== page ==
The European Steel Association (EUROFER) AISBL is located in Brussels and was founded in 1976. It represents the entirety of steel production in the European Union.
The European Steel Association's members are steel companies and national steel federations throughout the EU. The major steel companies and national steel federations in Switzerland and Turkey are associate members.
The European Steel Association is recorded in the EU transparency register: 93038071152-83.
The European Steel Association is led by a Director General, supported by around twenty full time staff. The presidency of the European Steel Association is held on a rotating basis its members.
The sector is worth billions of euros in Gross Value Added to the EU economy every year.
The sector produces on average 160 million tonnes of finished steel per year.
The EU steel industry has 500 production sites spread out across 22 EU Member States.
The steel sector employs 330,000 people directly and is responsible for up to 2.6 million indirect jobs.
What is steel?
Steel is an alloy of iron and carbon containing less than 2% carbon and 1% manganese and small amounts of silicon, phosphorus, sulphur and oxygen. Steel is the world's most important engineering and construction material. It is used in every aspect of our lives; in cars and construction products, refrigerators and washing machines, cargo ships and surgical scalpels.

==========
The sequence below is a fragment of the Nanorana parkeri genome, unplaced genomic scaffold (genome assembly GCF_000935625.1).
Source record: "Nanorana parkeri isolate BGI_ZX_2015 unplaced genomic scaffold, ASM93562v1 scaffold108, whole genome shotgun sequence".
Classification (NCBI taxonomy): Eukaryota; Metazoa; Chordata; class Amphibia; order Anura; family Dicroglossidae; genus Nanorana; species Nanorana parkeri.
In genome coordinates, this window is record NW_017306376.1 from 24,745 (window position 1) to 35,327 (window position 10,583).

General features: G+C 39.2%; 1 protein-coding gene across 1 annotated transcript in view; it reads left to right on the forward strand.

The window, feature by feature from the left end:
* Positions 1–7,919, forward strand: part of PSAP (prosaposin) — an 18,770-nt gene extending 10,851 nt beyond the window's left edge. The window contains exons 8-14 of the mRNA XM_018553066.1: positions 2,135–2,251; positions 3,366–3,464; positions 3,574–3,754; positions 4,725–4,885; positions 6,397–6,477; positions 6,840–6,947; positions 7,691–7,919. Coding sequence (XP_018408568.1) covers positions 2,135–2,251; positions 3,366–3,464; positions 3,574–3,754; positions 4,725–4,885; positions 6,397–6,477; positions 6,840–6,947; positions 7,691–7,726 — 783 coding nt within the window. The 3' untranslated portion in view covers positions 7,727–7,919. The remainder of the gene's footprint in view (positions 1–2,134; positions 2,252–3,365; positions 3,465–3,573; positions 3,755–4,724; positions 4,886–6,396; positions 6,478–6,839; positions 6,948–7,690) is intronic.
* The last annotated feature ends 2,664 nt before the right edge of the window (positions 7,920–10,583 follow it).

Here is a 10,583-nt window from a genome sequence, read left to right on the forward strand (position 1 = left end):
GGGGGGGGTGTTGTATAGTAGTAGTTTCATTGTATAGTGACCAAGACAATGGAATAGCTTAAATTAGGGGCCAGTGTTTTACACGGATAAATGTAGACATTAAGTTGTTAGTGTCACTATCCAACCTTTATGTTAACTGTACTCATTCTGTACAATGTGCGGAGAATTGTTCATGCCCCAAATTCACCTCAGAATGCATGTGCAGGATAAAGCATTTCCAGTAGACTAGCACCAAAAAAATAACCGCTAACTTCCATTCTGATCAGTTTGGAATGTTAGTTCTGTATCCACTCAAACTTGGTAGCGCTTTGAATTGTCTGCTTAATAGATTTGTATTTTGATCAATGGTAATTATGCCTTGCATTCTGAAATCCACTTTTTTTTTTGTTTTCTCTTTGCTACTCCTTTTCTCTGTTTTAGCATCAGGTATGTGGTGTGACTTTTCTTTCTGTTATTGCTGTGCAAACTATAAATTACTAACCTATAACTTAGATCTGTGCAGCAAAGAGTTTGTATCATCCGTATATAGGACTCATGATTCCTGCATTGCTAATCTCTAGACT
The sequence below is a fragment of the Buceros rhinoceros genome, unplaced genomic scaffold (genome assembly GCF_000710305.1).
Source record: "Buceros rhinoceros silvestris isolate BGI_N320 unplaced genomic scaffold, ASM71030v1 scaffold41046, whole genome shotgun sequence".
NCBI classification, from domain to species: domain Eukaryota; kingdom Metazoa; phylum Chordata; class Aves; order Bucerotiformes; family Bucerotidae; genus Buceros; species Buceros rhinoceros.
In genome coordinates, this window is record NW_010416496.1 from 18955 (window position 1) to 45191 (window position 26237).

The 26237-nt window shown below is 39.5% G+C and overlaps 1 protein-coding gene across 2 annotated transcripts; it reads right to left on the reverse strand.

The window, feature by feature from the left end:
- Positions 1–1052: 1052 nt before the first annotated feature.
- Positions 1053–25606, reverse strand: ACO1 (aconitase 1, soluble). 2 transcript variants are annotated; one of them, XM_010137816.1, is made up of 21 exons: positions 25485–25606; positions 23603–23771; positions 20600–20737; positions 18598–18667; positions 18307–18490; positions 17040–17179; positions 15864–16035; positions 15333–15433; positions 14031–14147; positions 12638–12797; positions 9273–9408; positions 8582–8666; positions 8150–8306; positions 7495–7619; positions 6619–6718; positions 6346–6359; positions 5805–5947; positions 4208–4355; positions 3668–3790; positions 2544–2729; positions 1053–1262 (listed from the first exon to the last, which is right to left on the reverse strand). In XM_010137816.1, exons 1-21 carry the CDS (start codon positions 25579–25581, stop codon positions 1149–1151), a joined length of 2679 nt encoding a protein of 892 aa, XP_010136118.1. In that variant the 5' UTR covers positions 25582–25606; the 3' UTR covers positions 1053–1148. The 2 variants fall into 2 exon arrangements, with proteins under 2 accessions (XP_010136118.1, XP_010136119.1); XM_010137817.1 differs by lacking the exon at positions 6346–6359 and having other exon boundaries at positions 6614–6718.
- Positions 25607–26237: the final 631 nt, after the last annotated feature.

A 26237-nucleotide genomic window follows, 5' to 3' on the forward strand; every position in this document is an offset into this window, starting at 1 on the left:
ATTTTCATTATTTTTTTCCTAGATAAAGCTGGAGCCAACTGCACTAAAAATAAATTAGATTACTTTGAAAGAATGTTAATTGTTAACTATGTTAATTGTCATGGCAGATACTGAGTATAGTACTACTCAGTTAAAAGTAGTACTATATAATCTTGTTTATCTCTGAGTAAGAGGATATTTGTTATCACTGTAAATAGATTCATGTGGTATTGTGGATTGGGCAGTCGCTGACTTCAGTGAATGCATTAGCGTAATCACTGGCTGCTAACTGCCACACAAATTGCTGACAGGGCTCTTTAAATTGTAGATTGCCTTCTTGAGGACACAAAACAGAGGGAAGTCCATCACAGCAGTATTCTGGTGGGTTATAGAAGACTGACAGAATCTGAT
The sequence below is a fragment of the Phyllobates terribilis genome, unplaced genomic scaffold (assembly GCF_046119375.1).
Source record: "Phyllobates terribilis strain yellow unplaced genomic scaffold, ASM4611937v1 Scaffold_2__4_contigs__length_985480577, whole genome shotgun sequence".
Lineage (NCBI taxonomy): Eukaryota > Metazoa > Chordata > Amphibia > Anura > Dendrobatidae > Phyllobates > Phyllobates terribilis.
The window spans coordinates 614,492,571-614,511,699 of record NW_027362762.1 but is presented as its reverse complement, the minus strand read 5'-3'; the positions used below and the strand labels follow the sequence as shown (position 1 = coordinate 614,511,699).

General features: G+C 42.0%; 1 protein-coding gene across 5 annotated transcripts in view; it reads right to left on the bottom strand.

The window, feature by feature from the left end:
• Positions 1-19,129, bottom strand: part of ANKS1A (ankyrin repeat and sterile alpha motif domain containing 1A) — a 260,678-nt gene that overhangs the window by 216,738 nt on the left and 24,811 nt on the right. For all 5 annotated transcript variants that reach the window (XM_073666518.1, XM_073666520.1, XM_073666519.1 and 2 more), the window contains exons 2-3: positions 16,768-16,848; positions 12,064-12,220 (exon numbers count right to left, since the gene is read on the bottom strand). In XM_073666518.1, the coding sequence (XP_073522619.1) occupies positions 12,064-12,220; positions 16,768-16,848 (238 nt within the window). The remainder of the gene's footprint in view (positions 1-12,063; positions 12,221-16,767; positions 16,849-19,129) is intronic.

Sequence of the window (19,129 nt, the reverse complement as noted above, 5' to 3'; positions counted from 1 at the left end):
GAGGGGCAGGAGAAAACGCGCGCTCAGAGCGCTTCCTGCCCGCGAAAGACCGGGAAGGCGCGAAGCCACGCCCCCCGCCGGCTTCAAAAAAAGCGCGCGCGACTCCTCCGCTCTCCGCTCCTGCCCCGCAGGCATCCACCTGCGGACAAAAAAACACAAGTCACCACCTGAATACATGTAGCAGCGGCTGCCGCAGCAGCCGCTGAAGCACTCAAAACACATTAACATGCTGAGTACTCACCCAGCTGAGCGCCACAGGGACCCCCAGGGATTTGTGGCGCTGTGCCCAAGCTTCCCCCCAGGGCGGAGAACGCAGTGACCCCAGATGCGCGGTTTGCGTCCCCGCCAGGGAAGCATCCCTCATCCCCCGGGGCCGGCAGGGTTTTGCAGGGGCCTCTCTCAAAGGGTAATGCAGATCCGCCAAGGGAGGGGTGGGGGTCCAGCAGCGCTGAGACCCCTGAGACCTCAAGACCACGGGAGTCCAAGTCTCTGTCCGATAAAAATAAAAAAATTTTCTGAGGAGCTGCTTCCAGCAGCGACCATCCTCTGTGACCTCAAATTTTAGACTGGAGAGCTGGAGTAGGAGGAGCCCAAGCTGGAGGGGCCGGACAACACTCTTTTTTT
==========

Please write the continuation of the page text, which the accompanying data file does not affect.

Steel is the most versatile industrial material in the world. The thousands of different grades and types of steel developed by the industry make the modern world possible. Steel is 100% recyclable and therefore is a fundamental part of the circular economy. As a basic engineering material, steel is also an essential factor in the development and deployment of innovative, CO2-mitigating technologies, improving resource efficiency and fostering sustainable development in Europe.
How is steel made?
Most steel in Europe is produced via two basic routes: The Blast Furnace-Basic Oxygen Furnace (BF-BOF) route and the Electric Arc Furnace route (EAF). Blast furnaces produce iron from iron ore. In a second step a basic oxygen converter turns iron, with some additions of scrap, into steel. Electric Arc Furnaces produce steel mostly from scrap collected for recycling.
Steel is produced in 500 sites across the EU, ranging from primary, secondary and downstream 'final' production. This series of maps shows the locations of the primary and secondary steel production routes.